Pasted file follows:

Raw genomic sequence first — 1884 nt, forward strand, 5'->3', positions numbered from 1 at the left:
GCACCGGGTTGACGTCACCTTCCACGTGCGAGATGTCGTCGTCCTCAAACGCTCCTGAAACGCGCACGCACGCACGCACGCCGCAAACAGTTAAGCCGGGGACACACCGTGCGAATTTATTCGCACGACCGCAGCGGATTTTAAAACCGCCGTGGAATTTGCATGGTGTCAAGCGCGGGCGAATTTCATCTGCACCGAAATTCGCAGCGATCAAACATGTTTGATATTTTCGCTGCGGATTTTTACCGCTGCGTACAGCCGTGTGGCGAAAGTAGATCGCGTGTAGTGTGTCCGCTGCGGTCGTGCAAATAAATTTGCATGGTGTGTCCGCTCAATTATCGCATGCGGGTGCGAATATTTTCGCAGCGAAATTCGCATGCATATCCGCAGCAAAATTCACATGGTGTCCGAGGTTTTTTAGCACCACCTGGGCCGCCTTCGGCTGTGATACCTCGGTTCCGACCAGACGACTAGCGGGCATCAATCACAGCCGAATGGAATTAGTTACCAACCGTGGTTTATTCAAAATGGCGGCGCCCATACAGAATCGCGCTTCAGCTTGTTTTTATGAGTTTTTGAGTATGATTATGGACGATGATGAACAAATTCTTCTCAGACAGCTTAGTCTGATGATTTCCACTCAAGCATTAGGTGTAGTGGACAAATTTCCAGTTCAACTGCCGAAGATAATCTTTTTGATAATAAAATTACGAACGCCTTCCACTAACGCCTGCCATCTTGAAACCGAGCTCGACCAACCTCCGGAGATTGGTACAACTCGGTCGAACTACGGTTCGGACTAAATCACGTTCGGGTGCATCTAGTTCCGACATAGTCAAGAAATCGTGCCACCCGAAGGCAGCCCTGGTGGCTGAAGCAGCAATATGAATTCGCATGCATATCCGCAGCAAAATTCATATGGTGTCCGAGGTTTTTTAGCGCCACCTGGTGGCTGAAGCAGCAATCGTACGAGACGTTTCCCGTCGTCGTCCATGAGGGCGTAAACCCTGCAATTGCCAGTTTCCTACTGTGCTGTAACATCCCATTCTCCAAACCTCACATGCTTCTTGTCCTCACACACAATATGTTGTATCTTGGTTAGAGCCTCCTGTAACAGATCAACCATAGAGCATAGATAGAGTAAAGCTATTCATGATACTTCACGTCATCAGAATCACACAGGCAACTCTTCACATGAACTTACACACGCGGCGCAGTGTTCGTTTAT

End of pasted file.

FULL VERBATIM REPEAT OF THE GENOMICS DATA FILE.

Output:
Raw genomic sequence first — 1884 nt, forward strand, 5'->3', positions numbered from 1 at the left:
GCACCGGGTTGACGTCACCTTCCACGTGCGAGATGTCGTCGTCCTCAAACGCTCCTGAAACGCGCACGCACGCACGCACGCCGCAAACAGTTAAGCCGGGGACACACCGTGCGAATTTATTCGCACGACCGCAGCGGATTTTAAAACCGCCGTGGAATTTGCATGGTGTCAAGCGCGGGCGAATTTCATCTGCACCGAAATTCGCAGCGATCAAACATGTTTGATATTTTCGCTGCGGATTTTTACCGCTGCGTACAGCCGTGTGGCGAAAGTAGATCGCGTGTAGTGTGTCCGCTGCGGTCGTGCAAATAAATTTGCATGGTGTGTCCGCTCAATTATCGCATGCGGGTGCGAATATTTTCGCAGCGAAATTCGCATGCATATCCGCAGCAAAATTCACATGGTGTCCGAGGTTTTTTAGCACCACCTGGGCCGCCTTCGGCTGTGATACCTCGGTTCCGACCAGACGACTAGCGGGCATCAATCACAGCCGAATGGAATTAGTTACCAACCGTGGTTTATTCAAAATGGCGGCGCCCATACAGAATCGCGCTTCAGCTTGTTTTTATGAGTTTTTGAGTATGATTATGGACGATGATGAACAAATTCTTCTCAGACAGCTTAGTCTGATGATTTCCACTCAAGCATTAGGTGTAGTGGACAAATTTCCAGTTCAACTGCCGAAGATAATCTTTTTGATAATAAAATTACGAACGCCTTCCACTAACGCCTGCCATCTTGAAACCGAGCTCGACCAACCTCCGGAGATTGGTACAACTCGGTCGAACTACGGTTCGGACTAAATCACGTTCGGGTGCATCTAGTTCCGACATAGTCAAGAAATCGTGCCACCCGAAGGCAGCCCTGGTGGCTGAAGCAGCAATATGAATTCGCATGCATATCCGCAGCAAAATTCATATGGTGTCCGAGGTTTTTTAGCGCCACCTGGTGGCTGAAGCAGCAATCGTACGAGACGTTTCCCGTCGTCGTCCATGAGGGCGTAAACCCTGCAATTGCCAGTTTCCTACTGTGCTGTAACATCCCATTCTCCAAACCTCACATGCTTCTTGTCCTCACACACAATATGTTGTATCTTGGTTAGAGCCTCCTGTAACAGATCAACCATAGAGCATAGATAGAGTAAAGCTATTCATGATACTTCACGTCATCAGAATCACACAGGCAACTCTTCACATGAACTTACACACGCGGCGCAGTGTTCGTTTAT